By Terry Greene Sterling
In all of the debate over the immigration law in Arizona the individual lives of people like Rodrigo, a manual laborer and cross-dresser, can get lost. Terry Greene Sterling tells his story in her new book, Illegal.
Arizona is the epicenter of the nation’s immigration brawl and my new book, Illegal: Life and Death in Arizona’s Immigration War Zone, profiles the invisible immigrants stubbornly hunkering down in the Phoenix area, persevering despite kidnappings, killings, and laws meant to drive them out of the state. I follow several characters over time, chronicling how they hope, sin, die, work, and love in the shadows of Phoenix.
In one chapter, called “The Border Crosser,” I profile Rodrigo, a cross-dressing construction worker whose alter ego, Erika, morphs from a southern Mexico prostitute to an Arizona party girl after she sneaks into Phoenix. Erika and Rodrigo share the same hubris—they fall in love with married men who grew up under the enforced heterosexuality of Mexican Catholicism. In the excerpt that follows I visit Rodrigo in the apartment he shares with Emilio, who as a kid was smuggled across the line by a pedophile narco. The passage brings the readers into Rodrigo’s tentative world, and foreshadows the dangers and temptations that lie ahead.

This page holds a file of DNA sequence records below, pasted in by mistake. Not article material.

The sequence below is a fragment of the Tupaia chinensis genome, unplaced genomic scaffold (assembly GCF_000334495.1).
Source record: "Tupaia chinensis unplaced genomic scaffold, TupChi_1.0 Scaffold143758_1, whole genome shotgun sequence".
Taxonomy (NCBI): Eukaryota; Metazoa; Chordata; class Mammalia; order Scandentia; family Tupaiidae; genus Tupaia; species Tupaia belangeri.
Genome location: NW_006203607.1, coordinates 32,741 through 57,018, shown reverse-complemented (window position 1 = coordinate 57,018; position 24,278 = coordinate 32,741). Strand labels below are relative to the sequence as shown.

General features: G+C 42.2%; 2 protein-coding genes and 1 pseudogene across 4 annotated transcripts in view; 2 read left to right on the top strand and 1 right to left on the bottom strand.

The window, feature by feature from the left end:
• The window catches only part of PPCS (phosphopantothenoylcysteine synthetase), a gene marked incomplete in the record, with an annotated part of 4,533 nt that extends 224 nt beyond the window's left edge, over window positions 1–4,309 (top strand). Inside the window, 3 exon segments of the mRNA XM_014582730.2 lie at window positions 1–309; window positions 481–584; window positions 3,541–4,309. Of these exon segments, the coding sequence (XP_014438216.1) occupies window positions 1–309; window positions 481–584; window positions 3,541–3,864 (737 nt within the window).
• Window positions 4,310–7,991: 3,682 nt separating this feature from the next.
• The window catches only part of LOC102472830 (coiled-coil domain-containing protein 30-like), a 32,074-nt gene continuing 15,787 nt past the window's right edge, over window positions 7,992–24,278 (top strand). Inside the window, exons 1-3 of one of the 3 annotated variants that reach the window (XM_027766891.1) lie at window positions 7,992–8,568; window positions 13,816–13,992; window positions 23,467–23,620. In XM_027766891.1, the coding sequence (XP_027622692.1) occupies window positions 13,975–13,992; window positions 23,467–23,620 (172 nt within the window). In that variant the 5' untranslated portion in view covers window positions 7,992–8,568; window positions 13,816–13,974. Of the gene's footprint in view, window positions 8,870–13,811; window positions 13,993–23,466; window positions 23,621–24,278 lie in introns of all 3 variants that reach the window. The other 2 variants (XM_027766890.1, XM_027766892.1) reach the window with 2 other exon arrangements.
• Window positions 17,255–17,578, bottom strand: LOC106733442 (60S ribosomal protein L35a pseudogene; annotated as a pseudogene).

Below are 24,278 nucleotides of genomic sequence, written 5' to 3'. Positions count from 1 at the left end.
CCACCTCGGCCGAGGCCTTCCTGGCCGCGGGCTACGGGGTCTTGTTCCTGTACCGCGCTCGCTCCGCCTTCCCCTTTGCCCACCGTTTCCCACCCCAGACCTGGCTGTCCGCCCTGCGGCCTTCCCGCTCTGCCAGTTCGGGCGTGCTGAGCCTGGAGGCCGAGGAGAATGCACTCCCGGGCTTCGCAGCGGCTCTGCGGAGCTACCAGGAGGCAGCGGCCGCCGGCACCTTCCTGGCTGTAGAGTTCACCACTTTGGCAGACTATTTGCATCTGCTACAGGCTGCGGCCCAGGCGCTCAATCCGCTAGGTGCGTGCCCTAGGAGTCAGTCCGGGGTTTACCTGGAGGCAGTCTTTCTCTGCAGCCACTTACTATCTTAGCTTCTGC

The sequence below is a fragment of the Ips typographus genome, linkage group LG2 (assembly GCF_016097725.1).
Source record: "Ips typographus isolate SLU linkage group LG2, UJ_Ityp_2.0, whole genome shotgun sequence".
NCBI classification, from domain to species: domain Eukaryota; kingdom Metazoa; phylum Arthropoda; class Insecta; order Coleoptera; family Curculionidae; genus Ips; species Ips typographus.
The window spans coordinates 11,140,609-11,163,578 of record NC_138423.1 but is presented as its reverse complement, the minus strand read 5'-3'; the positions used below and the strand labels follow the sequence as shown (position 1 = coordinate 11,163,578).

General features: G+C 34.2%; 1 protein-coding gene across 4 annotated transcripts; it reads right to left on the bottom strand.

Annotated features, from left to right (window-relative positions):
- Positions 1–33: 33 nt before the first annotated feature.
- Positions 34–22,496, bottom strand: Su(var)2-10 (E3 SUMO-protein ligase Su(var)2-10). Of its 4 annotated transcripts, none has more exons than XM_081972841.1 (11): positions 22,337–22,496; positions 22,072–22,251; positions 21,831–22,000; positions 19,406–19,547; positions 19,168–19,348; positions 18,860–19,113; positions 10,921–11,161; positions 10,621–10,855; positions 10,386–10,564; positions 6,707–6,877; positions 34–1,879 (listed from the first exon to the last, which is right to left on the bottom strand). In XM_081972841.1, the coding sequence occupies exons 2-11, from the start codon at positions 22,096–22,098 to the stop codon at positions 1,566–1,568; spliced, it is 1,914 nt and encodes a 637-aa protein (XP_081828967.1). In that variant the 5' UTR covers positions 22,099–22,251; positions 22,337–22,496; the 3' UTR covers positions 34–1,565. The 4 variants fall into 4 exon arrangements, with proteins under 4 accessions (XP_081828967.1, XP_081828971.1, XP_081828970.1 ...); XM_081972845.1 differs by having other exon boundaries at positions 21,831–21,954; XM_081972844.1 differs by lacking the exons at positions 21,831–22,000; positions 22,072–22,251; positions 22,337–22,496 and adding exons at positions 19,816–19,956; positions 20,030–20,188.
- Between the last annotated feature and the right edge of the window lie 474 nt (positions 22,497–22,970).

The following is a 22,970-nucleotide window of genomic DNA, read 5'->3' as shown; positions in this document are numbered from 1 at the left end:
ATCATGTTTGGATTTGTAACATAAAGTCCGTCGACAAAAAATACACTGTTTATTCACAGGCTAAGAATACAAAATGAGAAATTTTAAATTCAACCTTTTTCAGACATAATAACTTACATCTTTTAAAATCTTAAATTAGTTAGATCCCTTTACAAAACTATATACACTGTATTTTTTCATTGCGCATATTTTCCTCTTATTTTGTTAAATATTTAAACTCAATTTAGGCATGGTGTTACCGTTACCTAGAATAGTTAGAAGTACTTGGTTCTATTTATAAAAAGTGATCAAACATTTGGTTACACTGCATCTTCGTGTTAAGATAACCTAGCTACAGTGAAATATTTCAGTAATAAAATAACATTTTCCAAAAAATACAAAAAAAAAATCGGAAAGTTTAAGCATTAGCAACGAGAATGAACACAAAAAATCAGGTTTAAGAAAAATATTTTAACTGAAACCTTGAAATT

I visited Rodrigo several times in the spring of 2009. He shared the apartment with a friend I’ll call Emilio, an undocumented Mexican immigrant who had been smuggled into the United States at the age of 12 by a drug lord. Emilio had been kept in the drug lord’s Chicago home and used as a sex slave. Orphaned in Mexico, Emilio didn’t have a lot of options, and would never think of his years in Chicago as sexual abuse. He would instead remember them as confining. A babysitter took care of him when the pedophile drug lord was out of town, and Emilio was well fed and clothed. Mostly, he watched TV, which taught him English, played video games, and plotted his escape. He secretly communicated with another immigrant who had a relative in Phoenix, and finally the two escaped to Arizona. Emilio eventually got a job at a fast-food restaurant using a friend’s Social Security card, and his English skills and work ethic soon got him promoted to manager. By this time, he was in his late 20s.
Rodrigo and Emilio both loved men, but they weren’t attracted to each other. (I can attest to that, since one day at the apartment I bumped into Emilio’s boyfriend, a decidedly straight-looking mayate who was embarrassed that I knew he was involved with a gay man.) In the one-bedroom apartment, Rodrigo slept on the living-room couch and Emilio slept in the bedroom.
A small statue of La Santa Muerte, or Saint Death, sat on Emilio’s bed stand. The grinning skeleton saint is said to be worshipped by many involved in the drug trade. She originated in the Roman Catholic Church in Mexico, but the same church disavowed her. In 2009 President Felipe Calderón of Mexico ordered that several of her altars be destroyed as part of his professed war against drug cartels. Emilio left offerings to his Santa Muerte, mostly dollar bills and cigarettes.